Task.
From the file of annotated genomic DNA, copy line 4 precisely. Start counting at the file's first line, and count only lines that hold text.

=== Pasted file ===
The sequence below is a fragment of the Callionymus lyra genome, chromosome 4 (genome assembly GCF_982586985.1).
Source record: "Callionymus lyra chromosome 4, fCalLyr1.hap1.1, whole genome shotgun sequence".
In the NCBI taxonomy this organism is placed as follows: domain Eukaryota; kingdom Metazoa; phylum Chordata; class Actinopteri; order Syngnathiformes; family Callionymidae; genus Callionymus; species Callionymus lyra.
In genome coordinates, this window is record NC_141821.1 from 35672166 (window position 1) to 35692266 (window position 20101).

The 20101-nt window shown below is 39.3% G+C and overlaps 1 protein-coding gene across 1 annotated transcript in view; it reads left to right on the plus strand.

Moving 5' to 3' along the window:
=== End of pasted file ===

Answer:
In genome coordinates, this window is record NC_141821.1 from 35672166 (window position 1) to 35692266 (window position 20101).